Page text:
The Breakfast Bar.

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‘ Nobody likes you. Nobody has in the past, and nobody will in the future’.
‘ I don’t like you, I never have, never will ‘. The tone, gutteral, nasty and mean.

That was how she greeted her sixteen year old daughter, on that bright summer’s morning. Chloe was not to surprised at the outburst, as she sat at the breakfast bar, finishing the remainder of her light meal. She had become quiet accustomed to her  outbursts, when her Mother was suffering yet another severe hangover, the thumping head, the dry mouth, the feeling of nauseousness, and impending throwing up of the contents of her stomach at any moment.
Chloe had learnt from her past efforts the futility of pointing out, the health and financial, and the increasingly paranoid mental health implications of the excessive partying her Mother had indulged in. Which lead only to regret, guilt, anger, blame, and unnecessary and increasingly scary drama in her Mothers life. Some people listen, while many others are plain blind to the effects their lifestyle can have on themselves and the people close to them.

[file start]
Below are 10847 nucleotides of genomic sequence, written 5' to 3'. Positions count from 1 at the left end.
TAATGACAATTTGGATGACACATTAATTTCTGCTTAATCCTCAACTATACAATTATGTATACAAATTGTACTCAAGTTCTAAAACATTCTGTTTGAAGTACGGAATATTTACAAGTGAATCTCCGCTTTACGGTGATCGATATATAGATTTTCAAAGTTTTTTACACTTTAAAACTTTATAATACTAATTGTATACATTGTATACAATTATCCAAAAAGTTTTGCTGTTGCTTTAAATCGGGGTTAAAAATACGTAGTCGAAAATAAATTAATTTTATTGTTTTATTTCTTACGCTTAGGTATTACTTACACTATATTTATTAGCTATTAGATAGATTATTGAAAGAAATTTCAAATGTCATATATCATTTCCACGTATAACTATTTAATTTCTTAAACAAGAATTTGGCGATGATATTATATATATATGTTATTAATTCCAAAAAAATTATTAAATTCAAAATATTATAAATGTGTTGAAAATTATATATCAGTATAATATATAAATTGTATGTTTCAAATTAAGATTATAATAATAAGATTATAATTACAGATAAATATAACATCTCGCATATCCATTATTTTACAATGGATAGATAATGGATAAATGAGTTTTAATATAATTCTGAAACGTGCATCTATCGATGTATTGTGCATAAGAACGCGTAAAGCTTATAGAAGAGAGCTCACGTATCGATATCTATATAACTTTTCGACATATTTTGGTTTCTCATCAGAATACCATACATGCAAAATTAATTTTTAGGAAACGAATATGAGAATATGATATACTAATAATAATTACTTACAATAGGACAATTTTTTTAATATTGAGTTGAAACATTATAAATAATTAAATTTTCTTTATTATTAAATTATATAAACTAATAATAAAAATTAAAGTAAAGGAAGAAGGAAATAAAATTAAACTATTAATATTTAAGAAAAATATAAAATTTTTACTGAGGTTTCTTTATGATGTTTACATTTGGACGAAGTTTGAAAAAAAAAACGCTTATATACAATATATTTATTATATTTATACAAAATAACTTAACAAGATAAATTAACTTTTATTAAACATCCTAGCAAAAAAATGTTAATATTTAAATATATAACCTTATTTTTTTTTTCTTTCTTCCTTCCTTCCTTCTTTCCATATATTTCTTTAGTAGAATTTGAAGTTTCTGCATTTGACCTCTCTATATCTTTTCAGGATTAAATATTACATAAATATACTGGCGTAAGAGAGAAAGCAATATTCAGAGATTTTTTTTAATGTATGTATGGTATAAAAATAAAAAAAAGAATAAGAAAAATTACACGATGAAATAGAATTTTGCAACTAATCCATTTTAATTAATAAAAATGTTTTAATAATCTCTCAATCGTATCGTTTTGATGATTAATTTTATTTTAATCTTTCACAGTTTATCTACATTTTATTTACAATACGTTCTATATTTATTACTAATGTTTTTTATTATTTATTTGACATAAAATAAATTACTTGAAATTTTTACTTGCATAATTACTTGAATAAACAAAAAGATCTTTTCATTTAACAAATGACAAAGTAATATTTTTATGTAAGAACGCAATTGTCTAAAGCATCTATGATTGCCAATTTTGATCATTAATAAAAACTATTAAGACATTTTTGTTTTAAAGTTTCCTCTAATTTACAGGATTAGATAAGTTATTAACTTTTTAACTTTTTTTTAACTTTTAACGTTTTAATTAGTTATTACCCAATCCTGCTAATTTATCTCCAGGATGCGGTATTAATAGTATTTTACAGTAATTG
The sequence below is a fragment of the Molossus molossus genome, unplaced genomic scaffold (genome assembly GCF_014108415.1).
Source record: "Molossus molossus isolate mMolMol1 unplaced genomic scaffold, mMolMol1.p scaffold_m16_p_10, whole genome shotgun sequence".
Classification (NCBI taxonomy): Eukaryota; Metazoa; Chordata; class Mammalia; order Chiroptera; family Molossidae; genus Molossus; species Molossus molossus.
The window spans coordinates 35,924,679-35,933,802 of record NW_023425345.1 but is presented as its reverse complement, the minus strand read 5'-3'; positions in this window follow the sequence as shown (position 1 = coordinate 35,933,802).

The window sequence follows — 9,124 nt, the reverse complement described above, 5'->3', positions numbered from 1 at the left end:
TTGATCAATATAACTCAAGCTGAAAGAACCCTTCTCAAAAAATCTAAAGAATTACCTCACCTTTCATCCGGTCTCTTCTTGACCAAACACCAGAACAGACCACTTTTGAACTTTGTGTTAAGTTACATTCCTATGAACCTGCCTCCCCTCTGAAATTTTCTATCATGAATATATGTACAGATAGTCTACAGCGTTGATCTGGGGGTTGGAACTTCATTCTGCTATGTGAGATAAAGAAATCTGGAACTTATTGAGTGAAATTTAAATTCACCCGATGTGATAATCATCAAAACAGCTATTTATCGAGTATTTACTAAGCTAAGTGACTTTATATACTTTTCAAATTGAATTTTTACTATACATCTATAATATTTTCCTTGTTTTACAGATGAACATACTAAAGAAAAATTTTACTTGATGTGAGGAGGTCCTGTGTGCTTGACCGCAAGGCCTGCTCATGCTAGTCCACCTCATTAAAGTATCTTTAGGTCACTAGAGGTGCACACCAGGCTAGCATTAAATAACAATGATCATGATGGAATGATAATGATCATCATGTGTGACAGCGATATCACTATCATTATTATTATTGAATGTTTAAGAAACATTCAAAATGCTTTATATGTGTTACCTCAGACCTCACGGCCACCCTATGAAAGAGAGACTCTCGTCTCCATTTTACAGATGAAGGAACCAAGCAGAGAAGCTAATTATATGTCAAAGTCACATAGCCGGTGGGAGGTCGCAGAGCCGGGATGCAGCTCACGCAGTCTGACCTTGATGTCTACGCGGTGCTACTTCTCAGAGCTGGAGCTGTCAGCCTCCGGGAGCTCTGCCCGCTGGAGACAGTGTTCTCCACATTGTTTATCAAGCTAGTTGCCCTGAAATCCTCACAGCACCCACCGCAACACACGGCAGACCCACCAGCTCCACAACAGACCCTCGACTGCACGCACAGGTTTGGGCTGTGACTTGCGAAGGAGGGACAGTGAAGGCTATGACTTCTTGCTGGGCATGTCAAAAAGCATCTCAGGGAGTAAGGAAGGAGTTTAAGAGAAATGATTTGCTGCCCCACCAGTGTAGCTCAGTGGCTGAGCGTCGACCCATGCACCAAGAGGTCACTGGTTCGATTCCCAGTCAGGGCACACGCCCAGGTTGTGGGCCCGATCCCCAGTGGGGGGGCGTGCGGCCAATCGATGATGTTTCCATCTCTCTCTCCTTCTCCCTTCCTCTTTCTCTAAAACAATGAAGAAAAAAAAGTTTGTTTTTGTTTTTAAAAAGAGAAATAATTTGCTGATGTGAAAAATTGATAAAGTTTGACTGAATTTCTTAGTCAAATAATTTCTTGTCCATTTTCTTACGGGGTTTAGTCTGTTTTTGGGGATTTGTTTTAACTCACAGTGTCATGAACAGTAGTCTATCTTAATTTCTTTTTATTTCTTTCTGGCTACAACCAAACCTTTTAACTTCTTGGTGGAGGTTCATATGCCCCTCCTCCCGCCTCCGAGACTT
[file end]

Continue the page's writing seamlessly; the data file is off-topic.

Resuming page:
‘ I wish you were dead ‘, her Mother screamed at Chloe, from the doorway  where she slumped, using the door frame as support to hold herself up. Her blonde hair, wild, dirty and tangled. Her once spotless bedroom robe, now an ugly discoloured, stained off white mess. The self-pitying tears forced her mascara to make its way down her slightly puffed cheeks.
She watched her Mother slumped in the kitchen doorway, who very much was proving to be what her daughter had long since projected would happen. She looked every inch a ‘tramp ‘.
Due to upbringing and circumstances, Chloe had become a strong character. She had little choice. She did gain strength from her boyfriend. He who was willing to listen to her tales of woe on many occasions. Not to offer much advice, just to listen and empathize with her situation. To assure her in time life would come right, that she doing her best and if nothing else, she would become a strong character. Religion and her nightly chat’s with God also offered her solace and comfort.